Guitar Picks

Guitar Picks come in so many shapes, sizes, materials, and thickness (gauge) that sometimes it’s difficult to know which ones to choose. For many players just starting out, choosing a pick can be a little confusing. Here are some insights to help you make a choice that is right for you.

guitar picks

There are four main attributes of a guitar pick:

  • The shape of the tip
  • The thickness
  • The overall size
  • The material

The Tip

The tip of the pick is the part you use to strike your guitar strings.
There are two basic tip shapes:

  • Rounded
  • Sharp

In general, rounded tips are best suited for strumming chords and playing rhythm guitar. This shape allows the rounded edge of the pick to slide more easily across multiple strings as done with all strumming techniques. This does not mean that you can’t play lead guitar with a rounded tip, you can, but there are some lead guitar playing techniques that are more difficult to do with a rounded pick.

Sharp picks are better for playing lead guitar. Lead guitar is primarily focused on playing one note at a time opposed to rhythm guitar, which primarily plays more than one note at a time. A sharp tip allows the lead guitar player to more accurately strike one string at a time, and makes it easier to play some more advanced techniques such as pinch harmonics. Playing rhythm guitar with a sharp pick requires a much lighter touch when strumming, as the pick will tend to grab each string that it passes.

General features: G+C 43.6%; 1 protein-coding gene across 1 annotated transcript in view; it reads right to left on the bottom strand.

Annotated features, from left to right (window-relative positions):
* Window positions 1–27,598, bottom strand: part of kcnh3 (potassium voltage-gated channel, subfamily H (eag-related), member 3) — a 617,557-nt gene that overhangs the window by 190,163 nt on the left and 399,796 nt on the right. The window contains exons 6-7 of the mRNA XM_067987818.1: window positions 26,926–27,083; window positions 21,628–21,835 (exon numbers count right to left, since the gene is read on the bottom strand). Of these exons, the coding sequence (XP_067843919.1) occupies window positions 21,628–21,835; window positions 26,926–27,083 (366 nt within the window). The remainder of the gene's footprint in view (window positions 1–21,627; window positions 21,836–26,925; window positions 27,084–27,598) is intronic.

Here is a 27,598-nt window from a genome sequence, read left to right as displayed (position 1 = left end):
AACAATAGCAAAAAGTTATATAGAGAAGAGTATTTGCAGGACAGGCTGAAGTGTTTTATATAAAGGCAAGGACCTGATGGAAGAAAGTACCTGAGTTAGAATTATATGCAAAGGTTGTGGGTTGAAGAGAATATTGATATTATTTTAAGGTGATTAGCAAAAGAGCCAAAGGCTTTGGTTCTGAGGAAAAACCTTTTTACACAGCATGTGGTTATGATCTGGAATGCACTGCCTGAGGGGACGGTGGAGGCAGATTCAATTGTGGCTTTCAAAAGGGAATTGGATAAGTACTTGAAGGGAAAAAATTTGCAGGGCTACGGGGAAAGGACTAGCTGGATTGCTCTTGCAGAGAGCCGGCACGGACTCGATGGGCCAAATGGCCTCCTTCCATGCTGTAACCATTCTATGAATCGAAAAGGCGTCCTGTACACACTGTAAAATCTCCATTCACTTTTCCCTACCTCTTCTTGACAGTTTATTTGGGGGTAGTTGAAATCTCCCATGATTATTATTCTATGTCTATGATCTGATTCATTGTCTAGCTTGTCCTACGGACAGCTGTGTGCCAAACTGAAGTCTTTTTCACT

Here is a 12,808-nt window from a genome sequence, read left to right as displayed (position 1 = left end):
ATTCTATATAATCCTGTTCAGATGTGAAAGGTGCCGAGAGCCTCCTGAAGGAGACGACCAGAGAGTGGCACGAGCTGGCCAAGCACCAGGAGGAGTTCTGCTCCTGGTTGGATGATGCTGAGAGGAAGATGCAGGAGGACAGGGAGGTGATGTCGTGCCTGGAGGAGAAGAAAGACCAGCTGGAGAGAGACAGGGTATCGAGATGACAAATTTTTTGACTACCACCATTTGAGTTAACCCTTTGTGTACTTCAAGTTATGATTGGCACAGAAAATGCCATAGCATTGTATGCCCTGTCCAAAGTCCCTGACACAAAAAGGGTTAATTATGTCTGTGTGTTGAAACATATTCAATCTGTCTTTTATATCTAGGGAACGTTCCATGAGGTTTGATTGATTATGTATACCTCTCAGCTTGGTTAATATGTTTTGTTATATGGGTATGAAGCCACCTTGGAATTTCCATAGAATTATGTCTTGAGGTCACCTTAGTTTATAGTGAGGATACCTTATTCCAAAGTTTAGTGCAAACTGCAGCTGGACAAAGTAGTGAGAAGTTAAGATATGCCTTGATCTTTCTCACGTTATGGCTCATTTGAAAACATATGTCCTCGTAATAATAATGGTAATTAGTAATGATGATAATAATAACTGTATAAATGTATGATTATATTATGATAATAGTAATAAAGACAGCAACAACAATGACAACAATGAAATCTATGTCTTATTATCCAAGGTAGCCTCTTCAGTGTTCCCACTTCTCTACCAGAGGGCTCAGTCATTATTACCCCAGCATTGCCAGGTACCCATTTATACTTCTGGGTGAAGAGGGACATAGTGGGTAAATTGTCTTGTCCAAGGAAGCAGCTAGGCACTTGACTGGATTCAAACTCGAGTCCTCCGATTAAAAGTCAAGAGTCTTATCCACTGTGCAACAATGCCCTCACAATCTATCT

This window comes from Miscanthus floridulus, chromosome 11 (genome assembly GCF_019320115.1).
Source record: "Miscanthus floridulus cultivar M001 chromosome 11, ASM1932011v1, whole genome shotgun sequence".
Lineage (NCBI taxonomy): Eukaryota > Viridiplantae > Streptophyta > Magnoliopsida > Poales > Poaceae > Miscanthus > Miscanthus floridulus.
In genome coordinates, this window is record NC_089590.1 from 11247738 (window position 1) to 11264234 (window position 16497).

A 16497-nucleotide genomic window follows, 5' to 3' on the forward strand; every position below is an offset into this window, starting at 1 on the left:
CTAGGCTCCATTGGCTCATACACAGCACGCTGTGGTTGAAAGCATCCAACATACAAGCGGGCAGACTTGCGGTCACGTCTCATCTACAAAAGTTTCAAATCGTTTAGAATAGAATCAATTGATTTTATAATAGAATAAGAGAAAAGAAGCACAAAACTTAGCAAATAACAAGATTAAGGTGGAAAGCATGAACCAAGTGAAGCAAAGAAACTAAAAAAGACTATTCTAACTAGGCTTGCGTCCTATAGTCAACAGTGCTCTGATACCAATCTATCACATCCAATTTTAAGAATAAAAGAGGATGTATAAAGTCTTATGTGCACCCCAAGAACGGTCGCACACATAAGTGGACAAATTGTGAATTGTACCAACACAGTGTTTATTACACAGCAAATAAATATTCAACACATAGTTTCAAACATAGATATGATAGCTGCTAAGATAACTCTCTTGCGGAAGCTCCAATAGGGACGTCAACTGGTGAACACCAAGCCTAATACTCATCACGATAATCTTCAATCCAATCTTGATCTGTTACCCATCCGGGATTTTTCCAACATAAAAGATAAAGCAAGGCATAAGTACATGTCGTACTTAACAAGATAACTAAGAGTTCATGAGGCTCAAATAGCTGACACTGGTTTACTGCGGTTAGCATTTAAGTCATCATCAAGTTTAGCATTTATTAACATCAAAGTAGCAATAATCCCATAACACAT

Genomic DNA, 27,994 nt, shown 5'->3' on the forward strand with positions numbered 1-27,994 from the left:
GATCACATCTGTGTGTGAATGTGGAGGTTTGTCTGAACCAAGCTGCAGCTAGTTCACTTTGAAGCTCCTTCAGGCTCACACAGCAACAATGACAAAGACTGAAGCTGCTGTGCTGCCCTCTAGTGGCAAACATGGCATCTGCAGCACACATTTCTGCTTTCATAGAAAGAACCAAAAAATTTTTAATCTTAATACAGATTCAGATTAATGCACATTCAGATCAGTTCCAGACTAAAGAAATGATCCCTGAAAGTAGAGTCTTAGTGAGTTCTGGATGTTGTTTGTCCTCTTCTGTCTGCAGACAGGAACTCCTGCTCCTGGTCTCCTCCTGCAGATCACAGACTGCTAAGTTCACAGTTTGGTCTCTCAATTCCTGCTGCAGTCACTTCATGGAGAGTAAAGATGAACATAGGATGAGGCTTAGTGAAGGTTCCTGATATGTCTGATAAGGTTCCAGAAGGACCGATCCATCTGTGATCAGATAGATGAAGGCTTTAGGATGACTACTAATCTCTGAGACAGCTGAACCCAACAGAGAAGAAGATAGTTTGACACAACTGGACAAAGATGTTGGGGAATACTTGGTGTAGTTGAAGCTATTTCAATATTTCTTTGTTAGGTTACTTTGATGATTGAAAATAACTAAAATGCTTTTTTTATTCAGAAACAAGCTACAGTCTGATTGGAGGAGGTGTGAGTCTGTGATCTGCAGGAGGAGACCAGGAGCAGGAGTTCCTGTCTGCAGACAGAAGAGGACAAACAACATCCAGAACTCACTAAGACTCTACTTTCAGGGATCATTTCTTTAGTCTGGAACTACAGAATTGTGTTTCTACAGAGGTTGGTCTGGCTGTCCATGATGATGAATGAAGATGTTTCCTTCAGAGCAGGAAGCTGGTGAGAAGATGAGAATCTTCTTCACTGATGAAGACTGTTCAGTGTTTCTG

You can play rhythm or lead guitar with each of these tip shapes, but always keep in mind that each shape strikes the strings differently. You will need to adjust how you play depending on which tip shape you choose to play with.

For rhythmic strumming, I recommend gravitating toward a very thin pick. It is generally very flimsy and easy to manage. The benefit is that it offers a more percussive timbre than a heavier pick. This is great when you just need the bright, percussive, sheen. I prefer the Fender Thin pick for this application

A medium pick works a little better when you’re trying to provide a more solid performance. It is a higher density and tends to offer more sustain and less percussive sound. Again, I gravitate to the Fender Medium pick.

For more controlled performances, it is common to use a heavy pick. I prefer a 1mm Dunlop pick. It gives me more control and a feeling of security knowing I’m holding something that feels more weighted. I can “attack” the strings with more ferocity and still maintain command of the instrument.